How the Police and Crime Commissioner is scrutinised
PCCs must be able to demonstrate that the decisions they make, and the way they make them are good. The PCC’s work and decisions are scrutinised publicly at a Police and Crime Panel.
PCC’s are not accountable to panels, instead they are directly accountable to the public.
The Police and Crime Panel is a group of Elected Members and two independent individuals from across Devon, Cornwall and the Isles of Scilly who have the job to scrutinise the actions and decisions of the PCC. The Police and Crime Panel is completely separate to the Chief Constable, Devon and Cornwall Police, the PCC and the Office of the PCC. The Panel is hosted by Plymouth City Council.
The Police and Crime Panel can:
- review the draft police and crime plan and make suggestions about it
- receive and scrutinise the PCC’s annual report
- review the PCC’s plan for the proposed precept (the council tax that will be used to fund the police service) veto (i.e. reject) the proposed precept
- review who the PCC is suggesting to be the Chief Constable veto the proposed Chief Constable
- review who the PCC is suggesting to be their chief executive, chief finance officer and any deputy police and crime commissioner that they seek to appoint
The Police and Crime Panel can also receive and record complaints made against the PCC.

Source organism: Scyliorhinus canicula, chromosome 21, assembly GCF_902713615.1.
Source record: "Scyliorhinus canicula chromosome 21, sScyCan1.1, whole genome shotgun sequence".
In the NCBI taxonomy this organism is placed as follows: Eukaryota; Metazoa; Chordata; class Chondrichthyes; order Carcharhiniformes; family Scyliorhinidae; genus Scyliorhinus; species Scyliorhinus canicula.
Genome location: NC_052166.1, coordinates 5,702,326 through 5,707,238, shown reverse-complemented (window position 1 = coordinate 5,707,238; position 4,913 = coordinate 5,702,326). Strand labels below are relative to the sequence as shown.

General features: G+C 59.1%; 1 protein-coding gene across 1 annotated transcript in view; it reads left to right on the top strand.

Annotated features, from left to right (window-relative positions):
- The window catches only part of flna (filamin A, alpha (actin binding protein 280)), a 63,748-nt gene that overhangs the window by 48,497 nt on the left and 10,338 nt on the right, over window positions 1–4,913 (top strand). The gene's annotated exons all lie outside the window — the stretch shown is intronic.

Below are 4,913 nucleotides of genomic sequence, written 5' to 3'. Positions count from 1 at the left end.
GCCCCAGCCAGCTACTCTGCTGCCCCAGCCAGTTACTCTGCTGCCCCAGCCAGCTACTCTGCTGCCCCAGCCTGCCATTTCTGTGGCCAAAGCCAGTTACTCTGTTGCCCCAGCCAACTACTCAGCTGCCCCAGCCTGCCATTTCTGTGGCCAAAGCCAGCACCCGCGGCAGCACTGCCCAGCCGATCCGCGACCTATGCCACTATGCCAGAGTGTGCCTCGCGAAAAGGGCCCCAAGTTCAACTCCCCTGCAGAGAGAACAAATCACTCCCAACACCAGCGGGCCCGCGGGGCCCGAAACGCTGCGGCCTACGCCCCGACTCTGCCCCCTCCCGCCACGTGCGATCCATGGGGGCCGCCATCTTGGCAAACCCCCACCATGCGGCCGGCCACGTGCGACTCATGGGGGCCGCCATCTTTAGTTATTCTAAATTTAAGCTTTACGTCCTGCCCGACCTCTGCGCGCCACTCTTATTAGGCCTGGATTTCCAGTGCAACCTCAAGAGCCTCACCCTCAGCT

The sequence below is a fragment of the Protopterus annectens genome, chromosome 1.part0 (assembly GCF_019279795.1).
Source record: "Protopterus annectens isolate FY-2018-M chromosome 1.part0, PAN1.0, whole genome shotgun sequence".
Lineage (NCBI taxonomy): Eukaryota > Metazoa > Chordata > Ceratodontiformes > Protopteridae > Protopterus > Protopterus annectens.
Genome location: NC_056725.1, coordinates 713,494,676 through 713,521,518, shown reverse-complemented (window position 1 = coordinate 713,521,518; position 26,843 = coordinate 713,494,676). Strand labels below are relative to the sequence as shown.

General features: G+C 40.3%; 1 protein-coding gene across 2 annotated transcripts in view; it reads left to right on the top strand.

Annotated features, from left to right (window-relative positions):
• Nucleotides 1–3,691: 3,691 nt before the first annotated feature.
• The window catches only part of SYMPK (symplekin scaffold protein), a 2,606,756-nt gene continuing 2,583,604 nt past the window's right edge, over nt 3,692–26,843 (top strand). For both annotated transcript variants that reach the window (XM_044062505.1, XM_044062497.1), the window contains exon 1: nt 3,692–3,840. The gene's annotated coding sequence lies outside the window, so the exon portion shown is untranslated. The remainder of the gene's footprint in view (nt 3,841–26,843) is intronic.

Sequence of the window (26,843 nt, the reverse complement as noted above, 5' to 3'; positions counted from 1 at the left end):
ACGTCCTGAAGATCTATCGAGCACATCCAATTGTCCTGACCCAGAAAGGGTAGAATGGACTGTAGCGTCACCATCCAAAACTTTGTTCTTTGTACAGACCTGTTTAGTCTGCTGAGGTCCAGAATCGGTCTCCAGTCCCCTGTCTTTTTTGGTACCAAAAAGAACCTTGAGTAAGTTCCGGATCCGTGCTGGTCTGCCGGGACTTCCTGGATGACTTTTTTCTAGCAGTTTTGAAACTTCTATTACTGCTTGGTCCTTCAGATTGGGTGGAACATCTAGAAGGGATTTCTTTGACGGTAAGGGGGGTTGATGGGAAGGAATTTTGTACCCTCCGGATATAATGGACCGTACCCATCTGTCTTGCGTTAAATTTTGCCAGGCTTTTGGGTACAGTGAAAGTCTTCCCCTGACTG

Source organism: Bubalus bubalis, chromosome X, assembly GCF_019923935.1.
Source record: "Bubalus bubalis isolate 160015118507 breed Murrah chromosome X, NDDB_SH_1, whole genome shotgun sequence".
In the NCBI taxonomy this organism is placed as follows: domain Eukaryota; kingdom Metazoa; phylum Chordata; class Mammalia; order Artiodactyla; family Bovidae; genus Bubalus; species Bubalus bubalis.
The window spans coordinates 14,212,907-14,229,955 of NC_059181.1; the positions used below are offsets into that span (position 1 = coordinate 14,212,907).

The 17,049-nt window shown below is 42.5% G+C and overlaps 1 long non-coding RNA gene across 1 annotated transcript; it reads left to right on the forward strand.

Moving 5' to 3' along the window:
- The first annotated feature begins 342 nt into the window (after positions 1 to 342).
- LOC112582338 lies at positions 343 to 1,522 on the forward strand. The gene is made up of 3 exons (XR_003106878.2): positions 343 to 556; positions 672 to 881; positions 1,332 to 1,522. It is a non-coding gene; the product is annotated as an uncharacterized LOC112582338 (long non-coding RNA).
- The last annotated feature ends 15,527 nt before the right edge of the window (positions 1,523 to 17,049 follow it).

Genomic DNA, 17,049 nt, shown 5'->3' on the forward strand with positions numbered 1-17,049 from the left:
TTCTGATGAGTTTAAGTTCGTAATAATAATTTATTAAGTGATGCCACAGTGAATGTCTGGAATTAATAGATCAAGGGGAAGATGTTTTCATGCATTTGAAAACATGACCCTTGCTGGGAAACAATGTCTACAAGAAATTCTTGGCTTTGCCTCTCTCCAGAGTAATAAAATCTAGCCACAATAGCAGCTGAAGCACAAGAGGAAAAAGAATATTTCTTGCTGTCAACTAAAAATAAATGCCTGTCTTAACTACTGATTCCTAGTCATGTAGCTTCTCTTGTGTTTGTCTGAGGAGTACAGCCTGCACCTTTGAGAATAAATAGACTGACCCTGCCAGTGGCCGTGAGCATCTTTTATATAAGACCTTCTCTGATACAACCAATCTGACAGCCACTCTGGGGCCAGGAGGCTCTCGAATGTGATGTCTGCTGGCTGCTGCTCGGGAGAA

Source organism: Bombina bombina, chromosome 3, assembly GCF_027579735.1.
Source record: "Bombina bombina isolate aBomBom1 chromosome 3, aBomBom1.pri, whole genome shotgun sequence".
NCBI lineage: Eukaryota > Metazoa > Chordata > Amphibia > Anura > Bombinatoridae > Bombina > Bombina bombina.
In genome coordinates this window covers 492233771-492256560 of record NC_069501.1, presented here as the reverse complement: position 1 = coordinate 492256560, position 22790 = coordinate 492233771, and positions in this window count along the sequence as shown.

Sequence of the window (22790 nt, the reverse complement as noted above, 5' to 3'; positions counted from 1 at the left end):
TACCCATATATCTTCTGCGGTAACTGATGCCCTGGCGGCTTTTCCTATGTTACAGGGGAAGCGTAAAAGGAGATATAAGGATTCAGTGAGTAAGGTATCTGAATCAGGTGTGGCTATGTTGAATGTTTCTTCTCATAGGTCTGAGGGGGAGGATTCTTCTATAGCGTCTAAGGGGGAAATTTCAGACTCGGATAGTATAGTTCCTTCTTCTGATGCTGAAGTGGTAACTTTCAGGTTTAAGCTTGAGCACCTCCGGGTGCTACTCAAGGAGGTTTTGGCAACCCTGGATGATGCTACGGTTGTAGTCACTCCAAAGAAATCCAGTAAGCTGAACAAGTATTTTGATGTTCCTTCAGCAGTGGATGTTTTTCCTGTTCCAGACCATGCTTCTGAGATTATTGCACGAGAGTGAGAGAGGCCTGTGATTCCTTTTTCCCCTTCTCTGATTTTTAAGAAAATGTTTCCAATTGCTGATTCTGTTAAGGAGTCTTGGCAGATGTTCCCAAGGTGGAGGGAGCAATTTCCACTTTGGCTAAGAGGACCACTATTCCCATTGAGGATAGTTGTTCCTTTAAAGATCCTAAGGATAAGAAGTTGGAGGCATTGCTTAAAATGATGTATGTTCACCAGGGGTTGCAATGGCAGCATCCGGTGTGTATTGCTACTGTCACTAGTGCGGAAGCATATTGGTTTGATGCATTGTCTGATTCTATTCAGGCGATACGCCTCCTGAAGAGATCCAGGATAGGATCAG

If you would like to, you can get involved with the panel in a number of ways:
Ask a question at the Police and Crime Panel
Police and Crime Panel meetings are open to the public (except where confidential or exempt information is likely to be discussed). The public can ask questions at each meeting that are relevant to the Panel's functions. If you would like to ask a question you can find out how on the Plymouth City Council website
Speak with your Police and Crime Panel representative
The Police and Crime Panel is a group of Elected Members and two independent individuals from across Devon, Cornwall and the Isles of Scilly who have the job to scrutinise the actions and decisions of the PCC. You can find out which panel member is responsible for the area in which you live on the Police and Crime Panel’s website.
Find out how the Panel is scrutinising the PCC
You can find the Police and Crime Panel’s meeting agendas and papers on the panel website. You can also watch panel meetings live on webcast here.